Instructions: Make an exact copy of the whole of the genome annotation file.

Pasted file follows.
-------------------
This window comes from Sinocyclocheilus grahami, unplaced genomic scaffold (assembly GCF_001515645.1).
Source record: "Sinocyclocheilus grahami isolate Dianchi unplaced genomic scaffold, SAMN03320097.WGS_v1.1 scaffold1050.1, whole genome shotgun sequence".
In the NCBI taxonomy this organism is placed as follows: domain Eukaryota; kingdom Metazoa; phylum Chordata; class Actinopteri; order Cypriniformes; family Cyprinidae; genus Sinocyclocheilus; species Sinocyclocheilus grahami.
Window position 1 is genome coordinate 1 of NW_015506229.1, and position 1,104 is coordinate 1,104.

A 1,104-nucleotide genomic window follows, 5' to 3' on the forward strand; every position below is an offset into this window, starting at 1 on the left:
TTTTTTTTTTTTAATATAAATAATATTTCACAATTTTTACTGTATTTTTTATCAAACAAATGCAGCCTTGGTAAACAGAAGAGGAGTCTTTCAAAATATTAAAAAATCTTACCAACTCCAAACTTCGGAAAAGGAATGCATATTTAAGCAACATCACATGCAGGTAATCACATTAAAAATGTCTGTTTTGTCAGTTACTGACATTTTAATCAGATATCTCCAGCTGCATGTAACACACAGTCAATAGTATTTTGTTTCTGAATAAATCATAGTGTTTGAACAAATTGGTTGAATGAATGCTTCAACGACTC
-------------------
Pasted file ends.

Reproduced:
This window comes from Sinocyclocheilus grahami, unplaced genomic scaffold (assembly GCF_001515645.1).
Source record: "Sinocyclocheilus grahami isolate Dianchi unplaced genomic scaffold, SAMN03320097.WGS_v1.1 scaffold1050.1, whole genome shotgun sequence".
In the NCBI taxonomy this organism is placed as follows: domain Eukaryota; kingdom Metazoa; phylum Chordata; class Actinopteri; order Cypriniformes; family Cyprinidae; genus Sinocyclocheilus; species Sinocyclocheilus grahami.
Window position 1 is genome coordinate 1 of NW_015506229.1, and position 1,104 is coordinate 1,104.

A 1,104-nucleotide genomic window follows, 5' to 3' on the forward strand; every position below is an offset into this window, starting at 1 on the left:
TTTTTTTTTTTTAATATAAATAATATTTCACAATTTTTACTGTATTTTTTATCAAACAAATGCAGCCTTGGTAAACAGAAGAGGAGTCTTTCAAAATATTAAAAAATCTTACCAACTCCAAACTTCGGAAAAGGAATGCATATTTAAGCAACATCACATGCAGGTAATCACATTAAAAATGTCTGTTTTGTCAGTTACTGACATTTTAATCAGATATCTCCAGCTGCATGTAACACACAGTCAATAGTATTTTGTTTCTGAATAAATCATAGTGTTTGAACAAATTGGTTGAATGAATGCTTCAACGACTC